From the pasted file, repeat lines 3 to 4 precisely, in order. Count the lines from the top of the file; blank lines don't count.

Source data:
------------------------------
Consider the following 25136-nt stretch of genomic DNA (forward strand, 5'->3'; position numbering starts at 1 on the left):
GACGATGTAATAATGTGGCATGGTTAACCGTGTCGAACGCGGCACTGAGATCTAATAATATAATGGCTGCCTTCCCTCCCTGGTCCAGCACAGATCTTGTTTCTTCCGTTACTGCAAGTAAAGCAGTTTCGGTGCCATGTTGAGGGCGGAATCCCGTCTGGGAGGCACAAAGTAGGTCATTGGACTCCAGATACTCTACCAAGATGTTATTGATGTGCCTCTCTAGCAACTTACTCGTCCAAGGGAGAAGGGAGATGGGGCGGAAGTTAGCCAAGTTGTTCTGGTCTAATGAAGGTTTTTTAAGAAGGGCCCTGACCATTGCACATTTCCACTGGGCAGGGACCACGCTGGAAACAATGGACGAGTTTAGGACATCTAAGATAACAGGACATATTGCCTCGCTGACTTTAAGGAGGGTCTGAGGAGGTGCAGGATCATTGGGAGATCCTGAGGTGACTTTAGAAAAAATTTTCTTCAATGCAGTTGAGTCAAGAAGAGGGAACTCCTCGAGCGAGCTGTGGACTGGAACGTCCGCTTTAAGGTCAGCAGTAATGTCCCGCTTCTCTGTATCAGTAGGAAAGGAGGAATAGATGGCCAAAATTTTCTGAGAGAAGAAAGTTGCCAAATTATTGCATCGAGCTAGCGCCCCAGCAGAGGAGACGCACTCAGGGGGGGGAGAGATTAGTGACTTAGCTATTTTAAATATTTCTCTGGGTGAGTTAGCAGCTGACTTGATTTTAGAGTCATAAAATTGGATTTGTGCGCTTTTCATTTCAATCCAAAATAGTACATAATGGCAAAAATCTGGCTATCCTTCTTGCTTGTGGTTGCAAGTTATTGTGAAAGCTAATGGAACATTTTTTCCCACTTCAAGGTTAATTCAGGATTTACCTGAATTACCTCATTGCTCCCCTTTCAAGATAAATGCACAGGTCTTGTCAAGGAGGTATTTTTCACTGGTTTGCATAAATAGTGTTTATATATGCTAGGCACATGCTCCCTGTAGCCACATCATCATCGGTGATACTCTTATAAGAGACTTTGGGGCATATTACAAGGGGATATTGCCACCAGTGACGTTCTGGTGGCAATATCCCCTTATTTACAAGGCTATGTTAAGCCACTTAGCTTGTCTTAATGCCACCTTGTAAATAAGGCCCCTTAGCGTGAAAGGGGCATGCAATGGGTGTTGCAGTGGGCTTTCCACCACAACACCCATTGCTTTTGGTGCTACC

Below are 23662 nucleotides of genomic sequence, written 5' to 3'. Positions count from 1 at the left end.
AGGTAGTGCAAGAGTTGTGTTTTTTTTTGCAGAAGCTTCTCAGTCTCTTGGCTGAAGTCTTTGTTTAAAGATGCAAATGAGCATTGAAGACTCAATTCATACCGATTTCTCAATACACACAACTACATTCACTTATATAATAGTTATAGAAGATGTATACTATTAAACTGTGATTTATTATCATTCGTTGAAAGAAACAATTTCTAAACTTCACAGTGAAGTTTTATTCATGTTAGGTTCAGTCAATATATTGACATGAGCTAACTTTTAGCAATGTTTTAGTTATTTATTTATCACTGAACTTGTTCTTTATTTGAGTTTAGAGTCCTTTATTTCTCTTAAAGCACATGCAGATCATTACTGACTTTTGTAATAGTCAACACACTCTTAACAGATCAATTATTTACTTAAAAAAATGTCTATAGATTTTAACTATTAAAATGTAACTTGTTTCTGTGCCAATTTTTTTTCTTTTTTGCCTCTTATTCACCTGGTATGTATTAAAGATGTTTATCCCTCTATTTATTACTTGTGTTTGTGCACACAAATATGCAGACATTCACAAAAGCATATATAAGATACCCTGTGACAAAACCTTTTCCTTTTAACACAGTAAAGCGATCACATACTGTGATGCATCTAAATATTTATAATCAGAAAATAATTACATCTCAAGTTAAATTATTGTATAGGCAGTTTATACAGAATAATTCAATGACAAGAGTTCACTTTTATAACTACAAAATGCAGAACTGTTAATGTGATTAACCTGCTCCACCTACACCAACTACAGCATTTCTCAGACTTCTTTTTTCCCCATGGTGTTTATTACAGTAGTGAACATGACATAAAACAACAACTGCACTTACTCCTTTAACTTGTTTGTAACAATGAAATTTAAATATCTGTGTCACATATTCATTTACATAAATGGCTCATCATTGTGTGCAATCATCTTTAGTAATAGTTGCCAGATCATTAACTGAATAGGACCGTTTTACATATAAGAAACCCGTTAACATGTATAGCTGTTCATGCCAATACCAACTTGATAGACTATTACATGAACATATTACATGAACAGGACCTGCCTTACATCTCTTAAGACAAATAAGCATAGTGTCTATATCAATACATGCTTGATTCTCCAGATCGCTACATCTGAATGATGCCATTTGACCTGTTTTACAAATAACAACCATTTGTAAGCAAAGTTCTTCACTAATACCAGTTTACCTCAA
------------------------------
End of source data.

Below are 23662 nucleotides of genomic sequence, written 5' to 3'. Positions count from 1 at the left end.
AGGTAGTGCAAGAGTTGTGTTTTTTTTTGCAGAAGCTTCTCAGTCTCTTGGCTGAAGTCTTTGTTTAAAGATGCAAATGAGCATTGAAGACTCAATTCATACCGATTTCTCAATACACACAACTACATTCACTTATATAATAGTTATAGAAGATGTATACTATTAAACTGTGATTTATTATCATTCGTTGAAAGAAACAATTTCTAAACTTCACAGTGAAGTTTTATTCATGTTAGGTTCAGTCAATATATTGACATGAGCTAACTTTTAGCAATGTTTTAGTTATTTATTTATCACTGAACTTGTTCTTTATTTGAGTTTAGAGTCCTTTATTTCTCTTAAAGCACATGCAGATCATTACTGACTTTTGTAATAGTCAACACACTCTTAACAGATCAATTATTTACTTAAAAAAATGTCTATAGATTTTAACTATTAAAATGTAACTTGTTTCTGTGCCAATTTTTTTTCTTTTTTGCCTCTTATTCACCTGGTATGTATTAAAGATGTTTATCCCTCTATTTATTACTTGTGTTTGTGCACACAAATATGCAGACATTCACAAAAGCATATATAAGATACCCTGTGACAAAACCTTTTCCTTTTAACACAGTAAAGCGATCACATACTGTGATGCATCTAAATATTTATAATCAGAAAATAATTACATCTCAAGTTAAATTATTGTATAGGCAGTTTATACAGAATAATTCAATGACAAGAGTTCACTTTTATAACTACAAAATGCAGAACTGTTAATGTGATTAACCTGCTCCACCTACACCAACTACAGCATTTCTCAGACTTCTTTTTTCCCCATGGTGTTTATTACAGTAGTGAACATGACATAAAACAACAACTGCACTTACTCCTTTAACTTGTTTGTAACAATGAAATTTAAATATCTGTGTCACATATTCATTTACATAAATGGCTCATCATTGTGTGCAATCATCTTTAGTAATAGTTGCCAGATCATTAACTGAATAGGACCGTTTTACATATAAGAAACCCGTTAACATGTATAGCTGTTCATGCCAATACCAACTTGATAGACTATTACATGAACATATTACATGAACAGGACCTGCCTTACATCTCTTAAGACAAATAAGCATAGTGTCTATATCAATACATGCTTGATTCTCCAGATCGCTACATCTGAATGATGCCATTTGACCTGTTTTACAAATAACAACCATTTGTAAGCAAAGTTCTTCACTAATACCAGTTTACCTCAA